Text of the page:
An aria from the opera, Turandot, by Giacomo Puccini
April 25, 1926
Turandot is an opera in three acts by Giacomo Puccini, posthumously completed by Franco Alfano in 1926. Its most well known aria is “Nessun dorma” (“Let no one sleep”).
“Nessun dorma” is an aria from the final act of Giacomo Puccini’s opera Turandot. It is sung by Calaf, il principe ignoto (the unknown prince), who falls in love at first sight with the beautiful but cold Princess Turandot.
Any man who wishes to marry Turandot must first answer her three riddles. If he fails, he will be beheaded. In the aria, Calaf expresses his triumphant assurance that he will win the princess.
Luciano Pavarotti captivated a global audience following his performance of “Nessun dorma” at the 1990 World Cup.
Both Pavarotti and Plácido Domingo released singles of the aria, with Pavarotti’s reaching number two in the United Kingdom.
Pavarotti’s performance of “Nessun dorma” appeared in a music album, The Three Tenors in Concert, the best selling classical album of all time.
The Three Tenors, Luciano Pavarotti, José Carreras, and Plácido Domingo, performed the aria at three subsequent World Cup Finals, in 1994 in Los Angeles, 1998 in Paris, and 2002 in Yokohama.
Since 1990, many crossover artists have performed and recorded it. The aria has been sung often in movies and on television.
In the act before this aria is sung, Calaf has correctly answered the three riddles put to all of Princess Turandot’s prospective suitors.
Turandot recoils at the thought of marriage to Calaf, and he graciously offers her another chance, by challenging her to guess his name by dawn.
Kneeling before Turandot, the “Nessun dorma” theme plays as Calaf sings, “Il mio nome non sai!” (My name you do not know!).
The princess can have Calaf executed if she correctly guesses his name, but if she does not, she must marry him.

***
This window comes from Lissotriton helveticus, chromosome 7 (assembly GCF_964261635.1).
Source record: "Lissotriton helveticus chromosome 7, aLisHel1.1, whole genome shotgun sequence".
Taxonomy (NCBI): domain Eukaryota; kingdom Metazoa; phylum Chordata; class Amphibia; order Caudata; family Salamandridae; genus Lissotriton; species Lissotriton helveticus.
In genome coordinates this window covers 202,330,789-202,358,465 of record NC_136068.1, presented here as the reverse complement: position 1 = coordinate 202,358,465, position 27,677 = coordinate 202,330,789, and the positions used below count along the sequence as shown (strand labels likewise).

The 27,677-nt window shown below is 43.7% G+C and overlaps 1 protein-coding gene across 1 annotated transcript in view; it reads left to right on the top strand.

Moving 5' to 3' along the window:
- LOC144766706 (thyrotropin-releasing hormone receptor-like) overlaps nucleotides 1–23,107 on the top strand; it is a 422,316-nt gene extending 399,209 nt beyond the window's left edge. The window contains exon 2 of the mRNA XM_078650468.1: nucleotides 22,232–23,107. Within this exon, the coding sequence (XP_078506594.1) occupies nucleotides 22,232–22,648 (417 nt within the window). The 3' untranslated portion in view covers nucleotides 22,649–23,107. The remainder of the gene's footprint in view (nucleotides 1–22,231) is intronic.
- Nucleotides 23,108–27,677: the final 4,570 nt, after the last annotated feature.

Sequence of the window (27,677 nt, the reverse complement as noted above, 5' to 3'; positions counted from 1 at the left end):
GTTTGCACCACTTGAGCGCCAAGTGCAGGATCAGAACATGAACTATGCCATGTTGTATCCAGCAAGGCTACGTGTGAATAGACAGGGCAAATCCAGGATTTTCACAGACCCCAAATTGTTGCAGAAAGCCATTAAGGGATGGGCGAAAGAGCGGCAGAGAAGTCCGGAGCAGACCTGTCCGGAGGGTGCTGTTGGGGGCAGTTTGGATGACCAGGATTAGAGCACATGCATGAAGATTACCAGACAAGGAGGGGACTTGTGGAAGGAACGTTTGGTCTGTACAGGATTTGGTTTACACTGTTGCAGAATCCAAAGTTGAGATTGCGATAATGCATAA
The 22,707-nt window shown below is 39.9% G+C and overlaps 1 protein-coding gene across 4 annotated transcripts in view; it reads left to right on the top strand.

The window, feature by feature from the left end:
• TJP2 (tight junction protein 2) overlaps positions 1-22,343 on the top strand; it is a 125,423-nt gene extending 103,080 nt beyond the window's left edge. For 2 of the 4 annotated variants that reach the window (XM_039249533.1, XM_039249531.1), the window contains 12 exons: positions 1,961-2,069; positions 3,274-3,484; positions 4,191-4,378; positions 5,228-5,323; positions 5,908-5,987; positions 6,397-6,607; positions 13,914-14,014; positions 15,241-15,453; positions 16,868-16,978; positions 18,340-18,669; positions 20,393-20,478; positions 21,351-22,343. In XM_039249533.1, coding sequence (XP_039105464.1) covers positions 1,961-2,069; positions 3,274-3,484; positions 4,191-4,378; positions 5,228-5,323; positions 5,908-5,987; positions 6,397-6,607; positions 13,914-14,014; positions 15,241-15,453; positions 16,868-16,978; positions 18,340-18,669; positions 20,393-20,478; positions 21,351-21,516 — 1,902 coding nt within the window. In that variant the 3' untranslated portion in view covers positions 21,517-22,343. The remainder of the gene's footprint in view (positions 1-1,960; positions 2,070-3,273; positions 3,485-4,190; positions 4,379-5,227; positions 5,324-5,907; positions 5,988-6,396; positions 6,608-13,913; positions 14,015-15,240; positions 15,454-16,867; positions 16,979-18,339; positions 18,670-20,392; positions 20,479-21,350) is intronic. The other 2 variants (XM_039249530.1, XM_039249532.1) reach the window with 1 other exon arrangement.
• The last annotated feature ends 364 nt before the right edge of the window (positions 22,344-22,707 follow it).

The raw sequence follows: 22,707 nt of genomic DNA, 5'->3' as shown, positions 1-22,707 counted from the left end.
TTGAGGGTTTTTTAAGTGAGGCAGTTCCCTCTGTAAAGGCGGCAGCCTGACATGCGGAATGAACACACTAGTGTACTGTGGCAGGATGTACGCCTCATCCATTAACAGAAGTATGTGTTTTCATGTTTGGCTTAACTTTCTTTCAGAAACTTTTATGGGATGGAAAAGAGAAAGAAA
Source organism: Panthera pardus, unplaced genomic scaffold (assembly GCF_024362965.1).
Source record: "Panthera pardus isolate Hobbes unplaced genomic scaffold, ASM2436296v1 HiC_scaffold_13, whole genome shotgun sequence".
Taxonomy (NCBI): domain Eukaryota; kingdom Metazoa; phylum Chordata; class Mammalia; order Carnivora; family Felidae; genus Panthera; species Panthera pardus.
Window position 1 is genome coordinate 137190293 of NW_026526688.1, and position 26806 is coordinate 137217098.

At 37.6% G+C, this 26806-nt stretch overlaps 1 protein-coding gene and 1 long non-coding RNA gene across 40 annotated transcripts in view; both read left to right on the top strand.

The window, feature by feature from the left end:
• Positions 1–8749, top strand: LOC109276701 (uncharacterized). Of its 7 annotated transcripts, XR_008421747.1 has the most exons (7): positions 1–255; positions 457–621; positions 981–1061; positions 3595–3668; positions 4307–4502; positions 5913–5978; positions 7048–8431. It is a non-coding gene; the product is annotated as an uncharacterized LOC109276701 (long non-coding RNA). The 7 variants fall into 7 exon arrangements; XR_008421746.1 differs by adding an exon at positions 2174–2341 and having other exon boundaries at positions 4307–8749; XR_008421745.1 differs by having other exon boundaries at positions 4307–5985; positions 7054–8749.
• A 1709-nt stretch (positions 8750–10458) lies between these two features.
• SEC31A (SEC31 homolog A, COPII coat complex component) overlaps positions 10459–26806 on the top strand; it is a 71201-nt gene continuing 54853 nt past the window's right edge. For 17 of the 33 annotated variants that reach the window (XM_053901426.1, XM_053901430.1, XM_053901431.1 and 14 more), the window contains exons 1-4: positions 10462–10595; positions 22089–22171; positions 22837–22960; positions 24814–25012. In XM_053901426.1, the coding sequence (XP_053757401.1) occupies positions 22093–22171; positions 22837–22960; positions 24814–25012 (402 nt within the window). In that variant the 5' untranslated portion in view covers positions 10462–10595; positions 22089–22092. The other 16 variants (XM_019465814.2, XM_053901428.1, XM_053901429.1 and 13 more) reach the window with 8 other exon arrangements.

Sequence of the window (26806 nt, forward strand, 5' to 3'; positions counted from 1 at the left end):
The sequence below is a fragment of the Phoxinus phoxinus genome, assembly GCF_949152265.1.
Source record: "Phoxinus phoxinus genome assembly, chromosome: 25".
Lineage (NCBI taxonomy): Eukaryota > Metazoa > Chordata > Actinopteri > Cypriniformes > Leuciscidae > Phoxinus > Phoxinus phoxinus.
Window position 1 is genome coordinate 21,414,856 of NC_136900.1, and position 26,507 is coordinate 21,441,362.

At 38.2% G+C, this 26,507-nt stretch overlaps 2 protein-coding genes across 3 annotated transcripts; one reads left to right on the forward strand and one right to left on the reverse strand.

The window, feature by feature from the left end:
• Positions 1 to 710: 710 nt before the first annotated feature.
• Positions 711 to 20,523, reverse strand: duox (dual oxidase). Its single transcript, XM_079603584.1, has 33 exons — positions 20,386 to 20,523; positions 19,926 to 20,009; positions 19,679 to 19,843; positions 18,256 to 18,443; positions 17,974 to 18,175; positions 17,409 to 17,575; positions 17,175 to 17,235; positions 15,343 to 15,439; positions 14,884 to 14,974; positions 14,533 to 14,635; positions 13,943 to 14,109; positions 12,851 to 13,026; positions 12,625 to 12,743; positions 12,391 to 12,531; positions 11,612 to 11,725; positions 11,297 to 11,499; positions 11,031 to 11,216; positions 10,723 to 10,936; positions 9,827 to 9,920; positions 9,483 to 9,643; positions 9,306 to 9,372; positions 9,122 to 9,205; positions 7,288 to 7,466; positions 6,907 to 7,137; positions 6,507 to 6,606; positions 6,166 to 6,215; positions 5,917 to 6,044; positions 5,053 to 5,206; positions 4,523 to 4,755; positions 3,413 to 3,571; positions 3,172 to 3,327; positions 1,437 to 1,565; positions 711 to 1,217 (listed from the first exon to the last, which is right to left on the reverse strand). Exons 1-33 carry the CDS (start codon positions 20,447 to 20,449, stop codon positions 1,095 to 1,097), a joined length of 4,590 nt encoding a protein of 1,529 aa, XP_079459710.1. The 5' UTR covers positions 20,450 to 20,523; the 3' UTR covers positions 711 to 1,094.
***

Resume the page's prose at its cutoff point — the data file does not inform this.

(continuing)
The cruel and emotionally cold Turandot then decrees that none of her subjects shall sleep that night until his name is discovered.
If her subjects fail to guess his name, all will be killed.
As the final act opens, it is night. Calaf is alone in the moonlit palace gardens. In the distance, he hears Turandot’s heralds proclaiming her command.
His aria begins with an echo of the cry of the heralds, and a reflection on Princess Turandot:
None shall sleep! None shall sleep!
Not even you, oh Princess,
in your cold bedroom,
watching the stars
that tremble with love, and with hope!
But my secret is hidden within me;
no one will know my name!
No, no! On your mouth,
I will say it when the light shines!
And my kiss will dissolve
the silence that makes you mine!
No one will know his name,
and we will have to, alas, die, die!
Calaf, now certain of victory, sings:
Vanish, o night!
Fade, you stars!
Fade, you stars!
At dawn, I will win!
I will win! I will win!
The aria “Nessun dorma” achieved worldwide popularity after Luciano Pavarotti’s 1972 recording was used as the theme song of BBC television’s coverage of the 1990 FIFA World Cup in Italy.
“Nessun dorma” became Pavarotti’s signature aria.
Pavarotti sang the aria during the first Three Tenors concert on the eve of the 1990 FIFA World Cup Final in Rome.
For an encore, he performed the aria again, taking turns with José Carreras and Plácido Domingo.
The image of three tenors in full formal dress singing in a World Cup concert captivated the global audience.
The album of the concert achieved triple platinum record status in the United States alone, and went on to outsell all other classical recordings worldwide.
The aria became a regular feature of subsequent Three Tenors concerts.
The finale of the Opening Ceremony of the 2006 Torino Winter Olympics was Luciano Pavarotti’s final performance, in which he lip synched his pre recorded performance of “Nessun dorma.”
Pavarotti was suffering from pancreatic cancer, and was physically incapable of performing. He died the following year.
Pavarotti’s recording of “Nessun dorma” was played at his funeral during the flypast of the Italian Air Force. In 2013, Pavarotti’s rendition of “Nessun dorma” was certified gold by the Federation of the Italian Music Industry.
Luciano Pavarotti, José Carreras, and Plácido Domingo are absolutely spectacular . . .
. . . but this version of the aria “Nessun dorma” sung by a ten year old girl, Emanne Beasha, is my favorite.
Listen, and be amazed.